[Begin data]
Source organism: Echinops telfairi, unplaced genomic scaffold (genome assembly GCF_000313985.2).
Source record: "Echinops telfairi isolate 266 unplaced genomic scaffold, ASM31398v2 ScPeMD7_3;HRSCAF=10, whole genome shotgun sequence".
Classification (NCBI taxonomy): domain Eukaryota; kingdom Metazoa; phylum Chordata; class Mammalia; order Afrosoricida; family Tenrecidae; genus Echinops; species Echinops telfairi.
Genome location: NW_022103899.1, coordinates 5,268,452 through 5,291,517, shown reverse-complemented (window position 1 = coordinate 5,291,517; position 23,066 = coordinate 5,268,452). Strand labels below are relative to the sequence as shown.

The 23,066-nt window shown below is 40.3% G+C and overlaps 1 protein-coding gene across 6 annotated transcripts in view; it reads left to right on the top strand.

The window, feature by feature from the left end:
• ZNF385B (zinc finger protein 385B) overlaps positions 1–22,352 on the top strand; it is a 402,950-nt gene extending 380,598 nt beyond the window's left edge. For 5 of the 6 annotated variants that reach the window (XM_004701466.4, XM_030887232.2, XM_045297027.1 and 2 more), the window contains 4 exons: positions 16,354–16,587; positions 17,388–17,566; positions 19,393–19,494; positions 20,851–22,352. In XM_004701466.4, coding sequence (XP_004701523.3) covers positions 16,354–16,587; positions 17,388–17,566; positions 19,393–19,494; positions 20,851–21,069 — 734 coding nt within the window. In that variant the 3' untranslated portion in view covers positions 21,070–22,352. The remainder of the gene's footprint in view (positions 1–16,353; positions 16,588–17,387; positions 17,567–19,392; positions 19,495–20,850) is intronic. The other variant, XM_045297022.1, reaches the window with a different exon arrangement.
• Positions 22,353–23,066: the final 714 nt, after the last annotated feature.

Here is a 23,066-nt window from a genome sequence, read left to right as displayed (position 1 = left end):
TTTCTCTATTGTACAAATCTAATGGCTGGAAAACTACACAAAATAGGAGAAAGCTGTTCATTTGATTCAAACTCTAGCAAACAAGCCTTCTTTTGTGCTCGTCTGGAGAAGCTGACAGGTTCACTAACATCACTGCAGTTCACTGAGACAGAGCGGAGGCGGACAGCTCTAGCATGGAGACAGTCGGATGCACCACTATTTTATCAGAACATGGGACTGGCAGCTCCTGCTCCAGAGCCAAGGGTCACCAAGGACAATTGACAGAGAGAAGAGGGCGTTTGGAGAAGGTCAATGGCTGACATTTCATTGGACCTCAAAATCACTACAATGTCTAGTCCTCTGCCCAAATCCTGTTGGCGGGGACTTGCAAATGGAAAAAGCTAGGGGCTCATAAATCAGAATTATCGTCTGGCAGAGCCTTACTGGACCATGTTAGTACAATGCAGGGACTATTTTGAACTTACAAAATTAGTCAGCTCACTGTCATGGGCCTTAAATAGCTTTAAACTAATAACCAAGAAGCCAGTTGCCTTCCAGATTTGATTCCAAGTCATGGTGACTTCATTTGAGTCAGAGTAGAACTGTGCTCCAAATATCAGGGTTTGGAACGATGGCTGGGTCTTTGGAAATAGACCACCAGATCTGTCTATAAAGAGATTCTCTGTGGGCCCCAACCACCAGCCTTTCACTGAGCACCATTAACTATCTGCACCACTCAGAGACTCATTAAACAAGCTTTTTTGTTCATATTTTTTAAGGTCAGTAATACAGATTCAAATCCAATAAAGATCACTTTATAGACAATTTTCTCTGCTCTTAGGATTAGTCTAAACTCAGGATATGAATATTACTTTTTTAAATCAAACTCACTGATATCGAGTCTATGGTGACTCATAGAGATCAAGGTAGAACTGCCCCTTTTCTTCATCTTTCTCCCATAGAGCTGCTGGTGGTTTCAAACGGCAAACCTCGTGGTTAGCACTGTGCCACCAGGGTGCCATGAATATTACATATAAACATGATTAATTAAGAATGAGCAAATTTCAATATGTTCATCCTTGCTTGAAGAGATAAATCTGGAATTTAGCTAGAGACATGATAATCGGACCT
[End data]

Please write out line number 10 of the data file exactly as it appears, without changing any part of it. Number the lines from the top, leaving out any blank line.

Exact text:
TTTCTCTATTGTACAAATCTAATGGCTGGAAAACTACACAAAATAGGAGAAAGCTGTTCATTTGATTCAAACTCTAGCAAACAAGCCTTCTTTTGTGCTCGTCTGGAGAAGCTGACAGGTTCACTAACATCACTGCAGTTCACTGAGACAGAGCGGAGGCGGACAGCTCTAGCATGGAGACAGTCGGATGCACCACTATTTTATCAGAACATGGGACTGGCAGCTCCTGCTCCAGAGCCAAGGGTCACCAAGGACAATTGACAGAGAGAAGAGGGCGTTTGGAGAAGGTCAATGGCTGACATTTCATTGGACCTCAAAATCACTACAATGTCTAGTCCTCTGCCCAAATCCTGTTGGCGGGGACTTGCAAATGGAAAAAGCTAGGGGCTCATAAATCAGAATTATCGTCTGGCAGAGCCTTACTGGACCATGTTAGTACAATGCAGGGACTATTTTGAACTTACAAAATTAGTCAGCTCACTGTCATGGGCCTTAAATAGCTTTAAACTAATAACCAAGAAGCCAGTTGCCTTCCAGATTTGATTCCAAGTCATGGTGACTTCATTTGAGTCAGAGTAGAACTGTGCTCCAAATATCAGGGTTTGGAACGATGGCTGGGTCTTTGGAAATAGACCACCAGATCTGTCTATAAAGAGATTCTCTGTGGGCCCCAACCACCAGCCTTTCACTGAGCACCATTAACTATCTGCACCACTCAGAGACTCATTAAACAAGCTTTTTTGTTCATATTTTTTAAGGTCAGTAATACAGATTCAAATCCAATAAAGATCACTTTATAGACAATTTTCTCTGCTCTTAGGATTAGTCTAAACTCAGGATATGAATATTACTTTTTTAAATCAAACTCACTGATATCGAGTCTATGGTGACTCATAGAGATCAAGGTAGAACTGCCCCTTTTCTTCATCTTTCTCCCATAGAGCTGCTGGTGGTTTCAAACGGCAAACCTCGTGGTTAGCACTGTGCCACCAGGGTGCCATGAATATTACATATAAACATGATTAATTAAGAATGAGCAAATTTCAATATGTTCATCCTTGCTTGAAGAGATAAATCTGGAATTTAGCTAGAGACATGATAATCGGACCT